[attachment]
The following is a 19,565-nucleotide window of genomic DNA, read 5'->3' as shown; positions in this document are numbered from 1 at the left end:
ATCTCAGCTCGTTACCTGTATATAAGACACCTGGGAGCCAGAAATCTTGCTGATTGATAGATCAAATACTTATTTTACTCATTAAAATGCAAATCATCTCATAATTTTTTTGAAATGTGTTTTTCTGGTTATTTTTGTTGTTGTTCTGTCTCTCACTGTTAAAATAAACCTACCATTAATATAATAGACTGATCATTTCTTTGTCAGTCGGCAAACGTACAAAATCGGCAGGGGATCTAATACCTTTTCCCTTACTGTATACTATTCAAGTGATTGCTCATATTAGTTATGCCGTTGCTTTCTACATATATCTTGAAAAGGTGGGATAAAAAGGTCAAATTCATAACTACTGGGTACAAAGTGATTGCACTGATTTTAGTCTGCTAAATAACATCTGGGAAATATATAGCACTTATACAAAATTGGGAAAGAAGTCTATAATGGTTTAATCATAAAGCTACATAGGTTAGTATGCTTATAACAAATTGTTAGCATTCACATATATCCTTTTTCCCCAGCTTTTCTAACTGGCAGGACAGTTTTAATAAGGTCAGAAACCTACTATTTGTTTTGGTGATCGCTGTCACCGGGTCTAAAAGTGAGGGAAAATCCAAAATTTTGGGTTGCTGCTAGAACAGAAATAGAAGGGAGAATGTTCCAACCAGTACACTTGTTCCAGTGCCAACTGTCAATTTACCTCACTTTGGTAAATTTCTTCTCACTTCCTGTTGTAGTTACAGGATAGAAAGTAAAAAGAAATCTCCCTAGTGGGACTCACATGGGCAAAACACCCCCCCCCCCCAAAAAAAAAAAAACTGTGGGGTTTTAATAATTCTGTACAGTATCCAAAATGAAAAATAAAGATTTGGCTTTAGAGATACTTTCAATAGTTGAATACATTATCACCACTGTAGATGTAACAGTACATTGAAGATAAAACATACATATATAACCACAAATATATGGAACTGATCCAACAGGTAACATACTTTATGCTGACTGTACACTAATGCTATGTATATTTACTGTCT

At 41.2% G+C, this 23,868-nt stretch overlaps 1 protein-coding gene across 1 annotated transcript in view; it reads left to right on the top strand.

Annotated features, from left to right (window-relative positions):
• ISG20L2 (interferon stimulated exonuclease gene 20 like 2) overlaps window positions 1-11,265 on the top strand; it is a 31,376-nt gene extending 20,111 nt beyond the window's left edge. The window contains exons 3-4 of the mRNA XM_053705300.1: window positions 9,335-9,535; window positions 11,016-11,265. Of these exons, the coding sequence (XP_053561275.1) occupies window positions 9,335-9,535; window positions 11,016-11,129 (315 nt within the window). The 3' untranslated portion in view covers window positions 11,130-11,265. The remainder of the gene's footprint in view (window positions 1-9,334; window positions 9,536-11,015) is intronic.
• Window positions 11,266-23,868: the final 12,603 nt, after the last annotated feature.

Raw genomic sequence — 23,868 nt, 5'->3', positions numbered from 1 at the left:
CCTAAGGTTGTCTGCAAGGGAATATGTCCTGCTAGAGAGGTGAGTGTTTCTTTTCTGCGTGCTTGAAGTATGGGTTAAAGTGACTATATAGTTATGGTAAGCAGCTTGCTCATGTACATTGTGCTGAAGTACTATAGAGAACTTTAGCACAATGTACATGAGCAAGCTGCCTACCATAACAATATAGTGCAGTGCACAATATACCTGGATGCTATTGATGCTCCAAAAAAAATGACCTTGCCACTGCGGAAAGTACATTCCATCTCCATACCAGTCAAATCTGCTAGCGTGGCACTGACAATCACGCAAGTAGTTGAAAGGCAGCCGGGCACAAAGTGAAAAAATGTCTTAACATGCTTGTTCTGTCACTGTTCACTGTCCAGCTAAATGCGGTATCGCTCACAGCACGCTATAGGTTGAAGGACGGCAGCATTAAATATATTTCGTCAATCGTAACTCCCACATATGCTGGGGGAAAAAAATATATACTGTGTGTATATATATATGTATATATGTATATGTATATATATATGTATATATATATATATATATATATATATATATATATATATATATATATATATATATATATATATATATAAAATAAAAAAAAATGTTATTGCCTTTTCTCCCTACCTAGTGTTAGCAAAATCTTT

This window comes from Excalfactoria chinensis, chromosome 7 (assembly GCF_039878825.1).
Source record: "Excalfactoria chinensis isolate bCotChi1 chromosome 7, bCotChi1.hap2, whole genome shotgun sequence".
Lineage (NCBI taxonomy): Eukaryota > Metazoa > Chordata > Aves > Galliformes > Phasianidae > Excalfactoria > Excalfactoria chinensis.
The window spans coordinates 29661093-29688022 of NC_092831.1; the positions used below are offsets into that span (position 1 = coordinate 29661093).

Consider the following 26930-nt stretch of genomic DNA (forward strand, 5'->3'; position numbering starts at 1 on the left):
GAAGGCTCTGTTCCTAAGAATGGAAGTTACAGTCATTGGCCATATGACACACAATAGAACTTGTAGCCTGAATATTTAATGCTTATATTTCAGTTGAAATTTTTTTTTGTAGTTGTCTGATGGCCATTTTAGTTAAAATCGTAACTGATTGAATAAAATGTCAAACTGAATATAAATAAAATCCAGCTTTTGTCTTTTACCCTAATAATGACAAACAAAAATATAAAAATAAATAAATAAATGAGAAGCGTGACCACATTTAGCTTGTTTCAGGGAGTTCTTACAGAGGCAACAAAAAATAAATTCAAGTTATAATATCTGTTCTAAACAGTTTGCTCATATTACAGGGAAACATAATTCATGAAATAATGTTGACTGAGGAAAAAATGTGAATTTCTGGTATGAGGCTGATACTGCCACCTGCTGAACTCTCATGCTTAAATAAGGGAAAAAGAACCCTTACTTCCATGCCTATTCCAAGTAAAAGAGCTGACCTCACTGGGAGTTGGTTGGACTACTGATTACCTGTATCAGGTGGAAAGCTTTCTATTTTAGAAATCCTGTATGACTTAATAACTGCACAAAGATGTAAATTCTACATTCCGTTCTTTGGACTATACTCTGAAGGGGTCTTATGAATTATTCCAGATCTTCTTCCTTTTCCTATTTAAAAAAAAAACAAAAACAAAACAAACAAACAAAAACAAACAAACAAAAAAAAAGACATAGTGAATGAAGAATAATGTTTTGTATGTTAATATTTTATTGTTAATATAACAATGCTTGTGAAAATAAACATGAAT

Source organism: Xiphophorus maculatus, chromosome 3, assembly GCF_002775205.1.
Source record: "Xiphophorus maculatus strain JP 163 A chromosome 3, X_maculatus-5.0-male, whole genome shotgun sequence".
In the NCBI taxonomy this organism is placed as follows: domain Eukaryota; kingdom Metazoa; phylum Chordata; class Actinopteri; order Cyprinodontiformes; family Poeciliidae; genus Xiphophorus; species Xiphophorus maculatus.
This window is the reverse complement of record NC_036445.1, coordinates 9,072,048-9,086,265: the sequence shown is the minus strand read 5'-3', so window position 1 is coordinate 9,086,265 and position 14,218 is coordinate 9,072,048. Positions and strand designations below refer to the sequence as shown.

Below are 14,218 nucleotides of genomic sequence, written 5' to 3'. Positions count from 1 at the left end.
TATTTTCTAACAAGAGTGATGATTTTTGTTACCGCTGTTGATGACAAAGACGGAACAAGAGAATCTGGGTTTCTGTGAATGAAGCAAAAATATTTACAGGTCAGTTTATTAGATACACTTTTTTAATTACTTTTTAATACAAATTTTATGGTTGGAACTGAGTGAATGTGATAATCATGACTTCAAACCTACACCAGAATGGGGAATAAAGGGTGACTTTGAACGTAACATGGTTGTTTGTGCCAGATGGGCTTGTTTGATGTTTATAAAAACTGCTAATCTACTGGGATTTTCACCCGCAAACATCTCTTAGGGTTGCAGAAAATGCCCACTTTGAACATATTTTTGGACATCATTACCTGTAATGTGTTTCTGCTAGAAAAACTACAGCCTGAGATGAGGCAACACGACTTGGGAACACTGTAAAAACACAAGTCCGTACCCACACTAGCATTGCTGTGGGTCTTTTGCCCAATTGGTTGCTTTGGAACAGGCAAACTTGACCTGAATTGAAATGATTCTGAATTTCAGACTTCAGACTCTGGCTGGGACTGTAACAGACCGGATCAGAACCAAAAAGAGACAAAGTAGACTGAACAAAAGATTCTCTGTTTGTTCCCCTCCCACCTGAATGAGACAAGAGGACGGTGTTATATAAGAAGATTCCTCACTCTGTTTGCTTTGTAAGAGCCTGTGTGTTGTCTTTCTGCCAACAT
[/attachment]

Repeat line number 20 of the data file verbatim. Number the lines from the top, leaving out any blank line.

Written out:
TATTTTCTAACAAGAGTGATGATTTTTGTTACCGCTGTTGATGACAAAGACGGAACAAGAGAATCTGGGTTTCTGTGAATGAAGCAAAAATATTTACAGGTCAGTTTATTAGATACACTTTTTTAATTACTTTTTAATACAAATTTTATGGTTGGAACTGAGTGAATGTGATAATCATGACTTCAAACCTACACCAGAATGGGGAATAAAGGGTGACTTTGAACGTAACATGGTTGTTTGTGCCAGATGGGCTTGTTTGATGTTTATAAAAACTGCTAATCTACTGGGATTTTCACCCGCAAACATCTCTTAGGGTTGCAGAAAATGCCCACTTTGAACATATTTTTGGACATCATTACCTGTAATGTGTTTCTGCTAGAAAAACTACAGCCTGAGATGAGGCAACACGACTTGGGAACACTGTAAAAACACAAGTCCGTACCCACACTAGCATTGCTGTGGGTCTTTTGCCCAATTGGTTGCTTTGGAACAGGCAAACTTGACCTGAATTGAAATGATTCTGAATTTCAGACTTCAGACTCTGGCTGGGACTGTAACAGACCGGATCAGAACCAAAAAGAGACAAAGTAGACTGAACAAAAGATTCTCTGTTTGTTCCCCTCCCACCTGAATGAGACAAGAGGACGGTGTTATATAAGAAGATTCCTCACTCTGTTTGCTTTGTAAGAGCCTGTGTGTTGTCTTTCTGCCAACAT